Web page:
Junction City Pond: JC Pond was stocked this week with 1,000 legal trout.
Timber Linn Park Pond: Was stocked with 1,000 legal size rainbows this week.
South Santiam Steelhead/Salmon: Closed to trout. Small numbers of steelhead are present in the South Santiam. Chinook, however, is better – looking 4367 at Foster on August 29.
North Santiam Coho: Flow came up over the past day – as of the time of this writing, the North Santiam at Mehema is 2650 CFS. Great numbers of Coho in the Willamette system right now, and it’s primetime on the North Santiam for coho.
Foster Reservoir: Foster was stocked during late September with 3000 legal size trout. Foster is now dropping, currently at 616. feet. The water levels are reported here: https://waterdata.usgs.gov/or/nwis/uv?site_no=14186600
Willamette River – Middle Fork: It’s a great time on the Middle Fork. The Middle Fork flow is currently 4,160 CFS – coming up this past week, and a little high.
Willamette River – From Harrisburg, to Corvallis, to Albany:
The Willamette River is at 7,350 CFS at Harrisburg at the time of this writing. It’s come up in recent days. Not ideal, but certainly fishable with gear. Anglers have been catching a few steelhead here and there, as some incidental catches.
Dexter Reservoir: Was stocked in October with 2,530 trophy trout.Dexter received 3,000 trophy trout during May. Stocking is complete for the spring. Bass fishing is still good.
McKenzie River: The lower portions of the McKenzie have been fishing well recently.
Members – find the latest complete report and forecast as well as past reports for Members on the Willamette Valley/Metro start on this page here.
Central Oregon Fishing Report – Contributor Glenn Zinkus reports
Metolius and Fall Rivers Best Bets. Lower Deschutes Fishing Well for Trout.
Weather Outlook Across Central and Eastern Oregon:
A cold front is present through Friday, with highs in the upper thirties on Friday. We’ll have a cold start to Saturday and temperatures will make it to forty. The high desert will be partly cloudy with highs in the upper 40s on Sunday and into early next week.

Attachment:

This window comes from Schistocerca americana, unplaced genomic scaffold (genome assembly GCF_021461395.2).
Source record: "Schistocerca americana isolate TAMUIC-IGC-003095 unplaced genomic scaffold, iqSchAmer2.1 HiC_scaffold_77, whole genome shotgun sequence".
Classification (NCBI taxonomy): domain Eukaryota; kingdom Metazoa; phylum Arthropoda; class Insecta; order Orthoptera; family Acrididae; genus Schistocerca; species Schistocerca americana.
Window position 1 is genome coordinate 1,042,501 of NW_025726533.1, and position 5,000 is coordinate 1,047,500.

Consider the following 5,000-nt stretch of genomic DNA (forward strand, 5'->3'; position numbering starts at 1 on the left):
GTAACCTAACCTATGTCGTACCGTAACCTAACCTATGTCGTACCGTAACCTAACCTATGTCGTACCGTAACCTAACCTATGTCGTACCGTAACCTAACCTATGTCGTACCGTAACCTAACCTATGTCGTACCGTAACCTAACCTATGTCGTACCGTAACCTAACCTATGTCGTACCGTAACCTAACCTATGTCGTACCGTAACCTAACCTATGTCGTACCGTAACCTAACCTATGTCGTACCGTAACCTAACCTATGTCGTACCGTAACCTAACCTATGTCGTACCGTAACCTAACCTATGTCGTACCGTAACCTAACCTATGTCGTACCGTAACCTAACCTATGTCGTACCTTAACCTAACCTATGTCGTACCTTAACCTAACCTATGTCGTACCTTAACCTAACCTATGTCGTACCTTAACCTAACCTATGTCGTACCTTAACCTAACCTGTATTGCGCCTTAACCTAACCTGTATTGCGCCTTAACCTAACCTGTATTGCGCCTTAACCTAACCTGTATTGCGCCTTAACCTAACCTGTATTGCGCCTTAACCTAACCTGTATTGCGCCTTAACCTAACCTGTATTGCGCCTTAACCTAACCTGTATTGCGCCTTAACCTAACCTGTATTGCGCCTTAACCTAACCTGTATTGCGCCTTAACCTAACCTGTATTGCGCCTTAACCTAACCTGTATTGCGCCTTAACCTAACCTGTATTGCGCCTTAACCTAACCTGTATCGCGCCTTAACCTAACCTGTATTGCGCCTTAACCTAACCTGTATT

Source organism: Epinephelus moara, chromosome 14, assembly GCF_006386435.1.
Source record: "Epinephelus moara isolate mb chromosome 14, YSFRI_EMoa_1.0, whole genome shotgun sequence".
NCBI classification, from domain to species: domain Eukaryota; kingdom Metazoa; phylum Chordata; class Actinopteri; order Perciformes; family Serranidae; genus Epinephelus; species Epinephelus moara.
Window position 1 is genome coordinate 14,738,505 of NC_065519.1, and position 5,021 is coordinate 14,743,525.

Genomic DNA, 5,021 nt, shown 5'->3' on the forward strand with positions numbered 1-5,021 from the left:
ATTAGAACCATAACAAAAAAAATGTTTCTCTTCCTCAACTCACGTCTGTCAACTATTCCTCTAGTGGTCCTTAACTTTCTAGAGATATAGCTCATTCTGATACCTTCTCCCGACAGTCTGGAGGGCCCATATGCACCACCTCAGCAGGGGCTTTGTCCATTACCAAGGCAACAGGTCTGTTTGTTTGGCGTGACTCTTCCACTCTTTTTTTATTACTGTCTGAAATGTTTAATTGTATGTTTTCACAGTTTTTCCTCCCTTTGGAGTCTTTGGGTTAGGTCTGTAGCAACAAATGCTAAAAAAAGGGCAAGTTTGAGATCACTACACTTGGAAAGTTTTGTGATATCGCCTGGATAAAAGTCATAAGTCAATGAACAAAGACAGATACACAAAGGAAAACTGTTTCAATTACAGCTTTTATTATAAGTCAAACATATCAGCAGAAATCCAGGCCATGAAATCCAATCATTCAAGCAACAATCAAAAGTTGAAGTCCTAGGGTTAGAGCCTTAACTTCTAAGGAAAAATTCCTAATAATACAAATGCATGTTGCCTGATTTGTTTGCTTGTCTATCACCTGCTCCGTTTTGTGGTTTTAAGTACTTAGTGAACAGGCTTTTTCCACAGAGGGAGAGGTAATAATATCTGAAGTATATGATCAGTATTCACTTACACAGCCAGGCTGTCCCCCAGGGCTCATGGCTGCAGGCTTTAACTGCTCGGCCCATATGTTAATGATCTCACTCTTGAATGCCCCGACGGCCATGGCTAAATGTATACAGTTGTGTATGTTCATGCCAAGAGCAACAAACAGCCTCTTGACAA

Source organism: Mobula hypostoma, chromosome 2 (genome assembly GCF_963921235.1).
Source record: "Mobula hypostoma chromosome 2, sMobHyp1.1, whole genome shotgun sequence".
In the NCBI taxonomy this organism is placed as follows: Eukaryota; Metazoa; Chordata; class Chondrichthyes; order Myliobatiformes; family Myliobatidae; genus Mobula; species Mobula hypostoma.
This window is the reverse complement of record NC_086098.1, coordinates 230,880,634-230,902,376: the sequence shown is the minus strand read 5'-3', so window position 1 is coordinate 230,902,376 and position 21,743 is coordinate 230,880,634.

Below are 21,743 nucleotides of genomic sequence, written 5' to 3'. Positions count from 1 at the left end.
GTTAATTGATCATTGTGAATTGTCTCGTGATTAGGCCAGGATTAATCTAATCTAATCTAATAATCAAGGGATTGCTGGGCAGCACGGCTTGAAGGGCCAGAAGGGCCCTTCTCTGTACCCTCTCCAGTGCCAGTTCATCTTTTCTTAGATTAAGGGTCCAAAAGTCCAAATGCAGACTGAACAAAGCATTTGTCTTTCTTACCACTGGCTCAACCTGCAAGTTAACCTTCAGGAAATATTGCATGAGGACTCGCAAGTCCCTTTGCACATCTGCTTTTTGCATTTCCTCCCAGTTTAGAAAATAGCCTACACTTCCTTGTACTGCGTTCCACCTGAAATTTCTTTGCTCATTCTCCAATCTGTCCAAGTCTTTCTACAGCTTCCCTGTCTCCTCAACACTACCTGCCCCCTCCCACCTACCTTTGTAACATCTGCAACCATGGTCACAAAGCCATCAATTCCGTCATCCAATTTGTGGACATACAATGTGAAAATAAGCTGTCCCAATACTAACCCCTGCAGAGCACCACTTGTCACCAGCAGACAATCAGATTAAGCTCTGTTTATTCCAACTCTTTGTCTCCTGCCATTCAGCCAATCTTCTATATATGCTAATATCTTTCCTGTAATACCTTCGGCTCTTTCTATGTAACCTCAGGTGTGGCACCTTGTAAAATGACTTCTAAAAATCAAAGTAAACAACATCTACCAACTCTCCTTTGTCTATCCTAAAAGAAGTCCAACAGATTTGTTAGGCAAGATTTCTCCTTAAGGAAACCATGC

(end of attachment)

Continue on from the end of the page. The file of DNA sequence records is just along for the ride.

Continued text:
Lower Deschutes River: I was on the Deschutes last week below Maupin for a while and found the levels very good. The Lower Deschutes continues with good fishing levels. Water temperatures have been in the lower 50s.
Steelhead are throughout the river – that said, I was out on a float for a couple of days last week between Maupin and Macks Canyon. We swung hard for steelies for two days and had one grab on the second day.
Middle Deschutes River: Flows are up. Fishing is quite good – with some anglers catching good numbers of fish. Fishing and access into the water is best around steelhead falls. Nymphing is always working well.
Upper Deschutes River: Closed as of now.
Haystack Reservoir: ODFW started stocking fish, including some rainbow broodstock to begin rebuilding after the drawdown last year.
Lake Billy Chinook: Metolius Arm is closed. Fish are getting more active and fly anglers are getting in on the action.
Crooked River: Crooked River flows are at 100 CFS currently. BWO hatches are going and will be the main hatch from now through the winter. Midges are also important.
Fall River: Fall River was stocked with 500 trophy trout last month. The seasonal shift to BWOs and midges is on now. Jeff Perin recommends carrying all types of BWOs.
Metolius River: There is some good BWO action on the surface during the early afternoons. The bulls are getting more active and after the kokes. Bull trout are present throughout the river, even all the way up in the deeper pools up to Allingham.
Wickiup Reservoir: Closed.
Hosmer: Remains open but is no longer accessible. North section of Cascade Lakes Highway has officially been closed for the season.
North and South Twin Lakes: These lakes will be some of the go to lakes over the next several weeks when accessible.
Prineville Reservoir: The reservoir is at 58 % full as of today. No new reports, but trout fishing will be good.
Members can always see so much more in the complete report as well as the forecast for central Oregon by starting right here.
SW Oregon Fishing Report – Contributor Jeff Rome reports:
Jeff is enjoying family this week so see last week for still pertinent information!
Read this week’s SW Washington fishing report.